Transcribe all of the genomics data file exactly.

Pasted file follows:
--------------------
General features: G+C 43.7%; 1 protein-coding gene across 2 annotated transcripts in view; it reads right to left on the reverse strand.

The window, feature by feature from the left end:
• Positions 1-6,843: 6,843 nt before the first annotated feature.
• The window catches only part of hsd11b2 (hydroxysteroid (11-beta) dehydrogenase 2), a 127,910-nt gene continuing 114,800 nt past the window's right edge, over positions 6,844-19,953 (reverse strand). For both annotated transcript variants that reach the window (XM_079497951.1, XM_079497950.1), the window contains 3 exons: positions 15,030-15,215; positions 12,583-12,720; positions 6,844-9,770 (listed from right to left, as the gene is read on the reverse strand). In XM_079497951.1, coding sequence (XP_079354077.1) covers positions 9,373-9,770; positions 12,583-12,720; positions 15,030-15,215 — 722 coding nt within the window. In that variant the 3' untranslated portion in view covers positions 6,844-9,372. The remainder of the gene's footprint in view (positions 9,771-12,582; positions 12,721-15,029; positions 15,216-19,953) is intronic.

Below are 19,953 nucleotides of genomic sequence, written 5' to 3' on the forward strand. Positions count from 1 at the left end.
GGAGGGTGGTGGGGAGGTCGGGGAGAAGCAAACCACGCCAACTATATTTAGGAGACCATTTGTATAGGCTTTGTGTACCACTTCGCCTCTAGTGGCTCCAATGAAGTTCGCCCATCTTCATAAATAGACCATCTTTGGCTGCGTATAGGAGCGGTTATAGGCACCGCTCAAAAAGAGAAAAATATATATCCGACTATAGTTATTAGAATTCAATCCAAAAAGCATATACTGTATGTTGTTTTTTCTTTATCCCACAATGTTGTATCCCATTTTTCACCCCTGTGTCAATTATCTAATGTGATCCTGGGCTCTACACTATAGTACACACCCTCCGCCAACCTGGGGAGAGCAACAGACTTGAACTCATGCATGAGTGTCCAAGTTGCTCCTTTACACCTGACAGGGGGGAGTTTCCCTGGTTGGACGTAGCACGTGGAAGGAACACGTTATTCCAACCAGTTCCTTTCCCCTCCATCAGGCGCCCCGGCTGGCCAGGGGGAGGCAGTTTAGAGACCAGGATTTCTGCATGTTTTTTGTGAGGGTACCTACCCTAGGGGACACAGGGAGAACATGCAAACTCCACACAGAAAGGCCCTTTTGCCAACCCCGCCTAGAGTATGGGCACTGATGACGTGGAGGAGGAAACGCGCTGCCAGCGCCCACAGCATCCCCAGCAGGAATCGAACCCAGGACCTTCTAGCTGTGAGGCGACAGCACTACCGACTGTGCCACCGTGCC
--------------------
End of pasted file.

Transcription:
General features: G+C 43.7%; 1 protein-coding gene across 2 annotated transcripts in view; it reads right to left on the reverse strand.

The window, feature by feature from the left end:
• Positions 1-6,843: 6,843 nt before the first annotated feature.
• The window catches only part of hsd11b2 (hydroxysteroid (11-beta) dehydrogenase 2), a 127,910-nt gene continuing 114,800 nt past the window's right edge, over positions 6,844-19,953 (reverse strand). For both annotated transcript variants that reach the window (XM_079497951.1, XM_079497950.1), the window contains 3 exons: positions 15,030-15,215; positions 12,583-12,720; positions 6,844-9,770 (listed from right to left, as the gene is read on the reverse strand). In XM_079497951.1, coding sequence (XP_079354077.1) covers positions 9,373-9,770; positions 12,583-12,720; positions 15,030-15,215 — 722 coding nt within the window. In that variant the 3' untranslated portion in view covers positions 6,844-9,372. The remainder of the gene's footprint in view (positions 9,771-12,582; positions 12,721-15,029; positions 15,216-19,953) is intronic.

Below are 19,953 nucleotides of genomic sequence, written 5' to 3' on the forward strand. Positions count from 1 at the left end.
GGAGGGTGGTGGGGAGGTCGGGGAGAAGCAAACCACGCCAACTATATTTAGGAGACCATTTGTATAGGCTTTGTGTACCACTTCGCCTCTAGTGGCTCCAATGAAGTTCGCCCATCTTCATAAATAGACCATCTTTGGCTGCGTATAGGAGCGGTTATAGGCACCGCTCAAAAAGAGAAAAATATATATCCGACTATAGTTATTAGAATTCAATCCAAAAAGCATATACTGTATGTTGTTTTTTCTTTATCCCACAATGTTGTATCCCATTTTTCACCCCTGTGTCAATTATCTAATGTGATCCTGGGCTCTACACTATAGTACACACCCTCCGCCAACCTGGGGAGAGCAACAGACTTGAACTCATGCATGAGTGTCCAAGTTGCTCCTTTACACCTGACAGGGGGGAGTTTCCCTGGTTGGACGTAGCACGTGGAAGGAACACGTTATTCCAACCAGTTCCTTTCCCCTCCATCAGGCGCCCCGGCTGGCCAGGGGGAGGCAGTTTAGAGACCAGGATTTCTGCATGTTTTTTGTGAGGGTACCTACCCTAGGGGACACAGGGAGAACATGCAAACTCCACACAGAAAGGCCCTTTTGCCAACCCCGCCTAGAGTATGGGCACTGATGACGTGGAGGAGGAAACGCGCTGCCAGCGCCCACAGCATCCCCAGCAGGAATCGAACCCAGGACCTTCTAGCTGTGAGGCGACAGCACTACCGACTGTGCCACCGTGCC